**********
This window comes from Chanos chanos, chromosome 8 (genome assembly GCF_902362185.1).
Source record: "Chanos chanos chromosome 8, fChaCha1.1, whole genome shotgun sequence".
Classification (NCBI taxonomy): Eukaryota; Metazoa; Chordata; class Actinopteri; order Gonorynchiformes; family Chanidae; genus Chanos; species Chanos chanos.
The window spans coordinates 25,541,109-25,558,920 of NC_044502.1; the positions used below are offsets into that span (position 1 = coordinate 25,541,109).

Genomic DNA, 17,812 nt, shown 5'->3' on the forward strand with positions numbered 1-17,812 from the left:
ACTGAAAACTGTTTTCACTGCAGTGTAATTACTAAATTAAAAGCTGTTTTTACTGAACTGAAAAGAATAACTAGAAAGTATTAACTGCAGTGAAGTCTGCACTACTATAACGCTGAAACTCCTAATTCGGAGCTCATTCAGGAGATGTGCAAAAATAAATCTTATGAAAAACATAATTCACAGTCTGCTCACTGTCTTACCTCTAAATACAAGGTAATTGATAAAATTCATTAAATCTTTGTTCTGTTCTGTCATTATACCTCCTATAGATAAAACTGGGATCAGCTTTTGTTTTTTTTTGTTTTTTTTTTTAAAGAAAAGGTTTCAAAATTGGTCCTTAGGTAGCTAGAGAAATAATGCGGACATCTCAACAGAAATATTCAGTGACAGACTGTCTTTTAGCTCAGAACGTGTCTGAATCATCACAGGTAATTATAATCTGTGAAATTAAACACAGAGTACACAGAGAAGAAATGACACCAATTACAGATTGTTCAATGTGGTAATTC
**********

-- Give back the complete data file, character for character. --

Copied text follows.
This window comes from Chanos chanos, chromosome 8 (genome assembly GCF_902362185.1).
Source record: "Chanos chanos chromosome 8, fChaCha1.1, whole genome shotgun sequence".
Classification (NCBI taxonomy): Eukaryota; Metazoa; Chordata; class Actinopteri; order Gonorynchiformes; family Chanidae; genus Chanos; species Chanos chanos.
The window spans coordinates 25,541,109-25,558,920 of NC_044502.1; the positions used below are offsets into that span (position 1 = coordinate 25,541,109).

Genomic DNA, 17,812 nt, shown 5'->3' on the forward strand with positions numbered 1-17,812 from the left:
ACTGAAAACTGTTTTCACTGCAGTGTAATTACTAAATTAAAAGCTGTTTTTACTGAACTGAAAAGAATAACTAGAAAGTATTAACTGCAGTGAAGTCTGCACTACTATAACGCTGAAACTCCTAATTCGGAGCTCATTCAGGAGATGTGCAAAAATAAATCTTATGAAAAACATAATTCACAGTCTGCTCACTGTCTTACCTCTAAATACAAGGTAATTGATAAAATTCATTAAATCTTTGTTCTGTTCTGTCATTATACCTCCTATAGATAAAACTGGGATCAGCTTTTGTTTTTTTTTGTTTTTTTTTTTAAAGAAAAGGTTTCAAAATTGGTCCTTAGGTAGCTAGAGAAATAATGCGGACATCTCAACAGAAATATTCAGTGACAGACTGTCTTTTAGCTCAGAACGTGTCTGAATCATCACAGGTAATTATAATCTGTGAAATTAAACACAGAGTACACAGAGAAGAAATGACACCAATTACAGATTGTTCAATGTGGTAATTC